AS soon as Jessica Ennis won gold in the London Olympics, there were calls for the Don Valley Stadium to be named after her.
After all, this was the place where she began her athletics career.
But as far back as last summer, doubts were being cast over the viability of the stadium, so it is now no surprise that the idea of the Jessica Ennis Stadium was not chased enthusiastically.
The venue is leased by the charity Sheffield City Trust and operated by Sheffield International Venues, but the council controls the purse strings, and it says that it subsidises every visit by over £5 per head - by far the highest of all sports facilities funded by the authority.
Almost 23 years old, it is now estimated that £1.6m is needed to repair the stadium roof, seats, floodlights and to continue rewiring. Compared to many of the city’s other sports facilities, Don Valley is under-used.
The option of closure is also presented by officers based on the removal of the subsidy with a relatively low impact on sports participation. It also offers the prospect of a big capital receipt from redevelopment.
If the stadium does close, it is argued, Sheffield would still have some of the UK’s best athletics facilities, especially with the English Institute of Sport next door, and the announcement that Sheffield will be a headquarters of the National Centre for Sport and Exercise Medicine as part of a £10m Government project.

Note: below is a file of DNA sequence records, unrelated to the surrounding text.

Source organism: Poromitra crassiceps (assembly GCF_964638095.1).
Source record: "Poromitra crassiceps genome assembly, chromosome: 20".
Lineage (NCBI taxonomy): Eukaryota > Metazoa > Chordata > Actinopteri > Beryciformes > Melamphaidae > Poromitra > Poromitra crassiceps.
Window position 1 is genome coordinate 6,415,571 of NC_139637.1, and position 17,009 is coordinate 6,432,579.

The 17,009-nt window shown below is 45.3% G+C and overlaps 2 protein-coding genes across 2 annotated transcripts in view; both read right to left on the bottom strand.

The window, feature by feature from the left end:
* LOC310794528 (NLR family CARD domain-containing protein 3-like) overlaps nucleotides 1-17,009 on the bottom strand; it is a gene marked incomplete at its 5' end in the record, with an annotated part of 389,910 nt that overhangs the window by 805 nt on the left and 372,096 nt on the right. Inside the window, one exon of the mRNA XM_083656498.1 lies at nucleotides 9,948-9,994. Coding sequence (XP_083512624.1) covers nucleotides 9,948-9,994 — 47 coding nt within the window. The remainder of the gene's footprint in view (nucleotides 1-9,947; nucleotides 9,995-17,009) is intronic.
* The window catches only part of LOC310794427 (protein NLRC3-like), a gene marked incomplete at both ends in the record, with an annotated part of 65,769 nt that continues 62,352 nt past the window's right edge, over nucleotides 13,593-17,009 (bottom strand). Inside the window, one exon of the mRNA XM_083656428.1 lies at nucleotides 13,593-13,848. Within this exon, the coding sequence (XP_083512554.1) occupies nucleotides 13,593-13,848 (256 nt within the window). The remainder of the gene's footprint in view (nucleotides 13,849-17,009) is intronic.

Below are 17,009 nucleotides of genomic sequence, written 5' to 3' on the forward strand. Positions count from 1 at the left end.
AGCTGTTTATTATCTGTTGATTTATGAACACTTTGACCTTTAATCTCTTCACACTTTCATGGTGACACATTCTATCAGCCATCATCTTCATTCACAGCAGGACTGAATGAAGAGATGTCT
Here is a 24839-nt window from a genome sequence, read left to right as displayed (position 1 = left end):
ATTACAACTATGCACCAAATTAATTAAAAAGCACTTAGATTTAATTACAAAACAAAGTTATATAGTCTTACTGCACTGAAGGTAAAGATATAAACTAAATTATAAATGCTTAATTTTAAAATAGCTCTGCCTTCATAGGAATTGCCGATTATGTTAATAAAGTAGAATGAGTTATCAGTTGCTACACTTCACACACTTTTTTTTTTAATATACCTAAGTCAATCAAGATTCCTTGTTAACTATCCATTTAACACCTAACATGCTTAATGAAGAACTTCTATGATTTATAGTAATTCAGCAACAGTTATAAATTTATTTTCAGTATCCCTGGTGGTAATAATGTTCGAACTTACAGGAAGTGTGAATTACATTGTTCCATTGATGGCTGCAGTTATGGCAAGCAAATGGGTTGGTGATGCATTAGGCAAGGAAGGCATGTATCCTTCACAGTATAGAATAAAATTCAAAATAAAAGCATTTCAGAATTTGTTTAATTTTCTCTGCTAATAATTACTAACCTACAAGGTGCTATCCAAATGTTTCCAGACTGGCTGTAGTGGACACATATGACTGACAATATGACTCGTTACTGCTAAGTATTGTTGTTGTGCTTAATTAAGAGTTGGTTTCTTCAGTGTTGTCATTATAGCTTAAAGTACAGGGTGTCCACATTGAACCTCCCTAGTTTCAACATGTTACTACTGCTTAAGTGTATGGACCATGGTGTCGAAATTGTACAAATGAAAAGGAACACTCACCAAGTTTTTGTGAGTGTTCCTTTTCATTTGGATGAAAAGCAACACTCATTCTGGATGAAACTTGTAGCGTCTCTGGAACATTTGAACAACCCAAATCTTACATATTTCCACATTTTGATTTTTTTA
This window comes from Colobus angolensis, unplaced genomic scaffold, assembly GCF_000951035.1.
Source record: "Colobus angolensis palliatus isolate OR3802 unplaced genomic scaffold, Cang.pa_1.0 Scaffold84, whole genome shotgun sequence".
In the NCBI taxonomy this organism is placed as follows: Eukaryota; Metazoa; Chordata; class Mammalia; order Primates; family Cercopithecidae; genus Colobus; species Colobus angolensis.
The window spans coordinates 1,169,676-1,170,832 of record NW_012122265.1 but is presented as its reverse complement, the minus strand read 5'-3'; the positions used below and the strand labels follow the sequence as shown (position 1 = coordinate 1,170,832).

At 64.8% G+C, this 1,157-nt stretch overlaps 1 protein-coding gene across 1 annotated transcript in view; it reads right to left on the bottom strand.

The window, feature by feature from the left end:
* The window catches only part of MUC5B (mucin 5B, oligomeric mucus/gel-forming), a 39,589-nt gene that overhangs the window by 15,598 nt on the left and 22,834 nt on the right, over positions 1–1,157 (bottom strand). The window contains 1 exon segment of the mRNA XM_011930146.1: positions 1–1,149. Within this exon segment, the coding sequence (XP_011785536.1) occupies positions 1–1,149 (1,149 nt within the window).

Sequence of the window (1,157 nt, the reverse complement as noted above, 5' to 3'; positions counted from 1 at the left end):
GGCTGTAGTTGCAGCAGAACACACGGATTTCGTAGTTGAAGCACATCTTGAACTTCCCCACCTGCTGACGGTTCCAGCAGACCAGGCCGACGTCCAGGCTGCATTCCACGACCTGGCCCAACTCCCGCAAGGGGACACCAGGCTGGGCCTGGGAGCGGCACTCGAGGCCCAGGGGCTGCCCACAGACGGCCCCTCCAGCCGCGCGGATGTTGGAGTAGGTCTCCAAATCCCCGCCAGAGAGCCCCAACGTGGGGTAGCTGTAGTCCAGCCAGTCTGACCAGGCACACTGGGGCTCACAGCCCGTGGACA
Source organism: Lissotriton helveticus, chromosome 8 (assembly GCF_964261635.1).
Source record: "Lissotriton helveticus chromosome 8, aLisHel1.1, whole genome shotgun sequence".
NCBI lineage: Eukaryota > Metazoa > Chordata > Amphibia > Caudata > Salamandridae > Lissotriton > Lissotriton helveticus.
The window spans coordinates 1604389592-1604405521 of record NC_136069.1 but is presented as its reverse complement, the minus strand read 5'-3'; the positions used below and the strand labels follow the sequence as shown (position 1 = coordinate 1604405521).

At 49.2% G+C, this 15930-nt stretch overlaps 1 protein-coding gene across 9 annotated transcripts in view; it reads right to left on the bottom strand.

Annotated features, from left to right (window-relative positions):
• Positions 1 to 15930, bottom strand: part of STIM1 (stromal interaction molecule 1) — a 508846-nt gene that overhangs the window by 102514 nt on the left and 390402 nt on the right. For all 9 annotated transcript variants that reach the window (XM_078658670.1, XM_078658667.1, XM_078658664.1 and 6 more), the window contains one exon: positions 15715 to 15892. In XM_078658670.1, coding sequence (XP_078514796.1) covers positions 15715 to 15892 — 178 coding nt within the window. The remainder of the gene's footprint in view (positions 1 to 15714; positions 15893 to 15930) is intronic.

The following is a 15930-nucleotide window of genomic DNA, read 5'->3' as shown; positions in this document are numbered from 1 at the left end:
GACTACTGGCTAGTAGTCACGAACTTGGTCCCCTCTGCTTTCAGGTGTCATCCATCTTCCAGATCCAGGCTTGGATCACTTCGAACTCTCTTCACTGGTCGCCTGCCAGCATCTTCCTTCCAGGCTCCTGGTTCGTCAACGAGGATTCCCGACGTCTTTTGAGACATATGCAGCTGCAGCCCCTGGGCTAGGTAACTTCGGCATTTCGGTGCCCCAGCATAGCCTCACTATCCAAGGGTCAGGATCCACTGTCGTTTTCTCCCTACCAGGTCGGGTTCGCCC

The suggested alternative of Woodbourn Road is less than a mile away and would offer local athletics clubs a permanent home and a base for schools and regional athletics events at a fraction of the cost - £70,000 a year.
When Don Valley opened, it attracted a number of Grand Prix athletics meetings and rock concerts (the Rolling Stones have played three times.) Now both types of events have dried up. Rotherham United have moved from the east end of Sheffield to their new ground, and Sheffield Eagles Rugby League Club play some of their games at Bramall Lane.
However, Don Valley’s indoor gym and indoor athletics straight would be lost.
If closure is confirmed in March, the stadium would remain open until September to meet existing commitments and to allow time to re-establish Woodbourn Stadium, which was in use before Don Valley was built.
Woodbourn has nowhere near the profile or range of facilities of its illustrious neighbour - the stand is much smaller for a start.
But over the next few weeks councillors will assess the pros and cons of elevating its status.
Coun Bryan Lodge, cabinet member for finance, said: “These are extraordinarily difficult times and we have said that we will have to look at tough budget options because of the devastating Government cuts to public spending and local government. We have said all along that nothing is ruled in or out and Don Valley Stadium is one of the bigger options on the table. I want to make it clear that no decisions have been made and when we are in a position to confirm our spending decisions we will do so.”
The revelation that the stadium could close was met with a degree of incredulity in some quarters, and politicians will come under pressure to think about the message it would send in the afterglow of the Olympics.
Yet unless some external financial help can be secured, one of landmarks of the east end could soon be consigned to history.
l Eagles defiant over future.